NASA Jet Propulsion Laboratory published a breathtaking panorama from inside Gale Crater, photographed by the Curiosity rover. To celebrate the ninth of the Rover – ninth! – year of surveying the red planet, the clip shows where the Rover has been, where it’s going and what we’ve learned over the past decade. This includes the breathtaking fact that on a clear winter day, when there is no dust in the air, you can see almost 20 miles.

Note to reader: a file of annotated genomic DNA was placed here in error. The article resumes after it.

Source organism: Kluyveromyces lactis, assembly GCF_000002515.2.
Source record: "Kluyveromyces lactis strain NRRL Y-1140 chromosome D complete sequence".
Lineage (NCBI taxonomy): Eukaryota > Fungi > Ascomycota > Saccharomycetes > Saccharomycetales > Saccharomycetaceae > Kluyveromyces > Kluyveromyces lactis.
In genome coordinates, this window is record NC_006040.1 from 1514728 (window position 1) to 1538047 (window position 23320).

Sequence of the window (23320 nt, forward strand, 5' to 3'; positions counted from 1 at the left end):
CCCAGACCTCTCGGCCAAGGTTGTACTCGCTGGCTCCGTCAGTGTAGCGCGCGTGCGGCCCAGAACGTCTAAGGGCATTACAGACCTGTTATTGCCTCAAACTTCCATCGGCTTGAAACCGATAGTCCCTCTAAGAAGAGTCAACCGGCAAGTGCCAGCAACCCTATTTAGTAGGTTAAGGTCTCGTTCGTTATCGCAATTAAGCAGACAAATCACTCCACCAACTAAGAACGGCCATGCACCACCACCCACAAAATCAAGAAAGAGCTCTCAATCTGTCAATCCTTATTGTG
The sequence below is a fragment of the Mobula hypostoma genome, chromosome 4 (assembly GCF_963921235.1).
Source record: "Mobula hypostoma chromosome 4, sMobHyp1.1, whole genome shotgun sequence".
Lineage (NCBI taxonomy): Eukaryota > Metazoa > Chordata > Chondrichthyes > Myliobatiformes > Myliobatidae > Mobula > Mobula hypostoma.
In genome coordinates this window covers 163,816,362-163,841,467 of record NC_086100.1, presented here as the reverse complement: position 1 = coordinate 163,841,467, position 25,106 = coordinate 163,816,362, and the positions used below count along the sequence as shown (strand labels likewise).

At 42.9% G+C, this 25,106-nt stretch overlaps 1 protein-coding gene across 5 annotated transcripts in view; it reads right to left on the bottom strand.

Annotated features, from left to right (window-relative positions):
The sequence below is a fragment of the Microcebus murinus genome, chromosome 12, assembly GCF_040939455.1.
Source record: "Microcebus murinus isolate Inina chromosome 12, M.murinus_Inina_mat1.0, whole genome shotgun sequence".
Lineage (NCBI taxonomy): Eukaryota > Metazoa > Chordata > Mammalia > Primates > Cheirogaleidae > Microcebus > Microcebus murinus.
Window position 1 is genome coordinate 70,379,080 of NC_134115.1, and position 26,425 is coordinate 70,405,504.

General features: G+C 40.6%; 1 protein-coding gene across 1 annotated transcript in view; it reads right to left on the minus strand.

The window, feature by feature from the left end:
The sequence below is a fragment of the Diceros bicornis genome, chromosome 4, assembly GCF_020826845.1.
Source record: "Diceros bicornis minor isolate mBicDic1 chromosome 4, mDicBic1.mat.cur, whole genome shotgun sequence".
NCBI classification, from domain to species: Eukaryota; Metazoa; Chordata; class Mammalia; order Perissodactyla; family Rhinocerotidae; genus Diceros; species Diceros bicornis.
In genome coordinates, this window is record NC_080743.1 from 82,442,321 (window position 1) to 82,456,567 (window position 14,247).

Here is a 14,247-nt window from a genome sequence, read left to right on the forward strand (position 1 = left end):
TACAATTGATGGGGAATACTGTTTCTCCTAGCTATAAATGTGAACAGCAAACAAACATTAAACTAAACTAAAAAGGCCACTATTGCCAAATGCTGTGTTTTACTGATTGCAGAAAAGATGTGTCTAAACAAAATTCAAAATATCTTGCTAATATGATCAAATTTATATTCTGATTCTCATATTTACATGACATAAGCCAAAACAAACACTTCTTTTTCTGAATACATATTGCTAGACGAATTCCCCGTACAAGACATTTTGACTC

The panorama, as reported by Gizmodo, shows Curiosity’s journey on the side of Mount Sharp, and the detour he had to take to avoid a large patch of Martian sand. As the rover traveled sideways, the composition of the rocks changed from a base rich in clay to a base full of sulphide. As project associate scientist Abigail Fraeman explains, researchers hope to learn a bit more about how Mars lost its water (the Gale Crater was a lake, after all) and how long it took before it turned into the dry desert planet we see in front of us.
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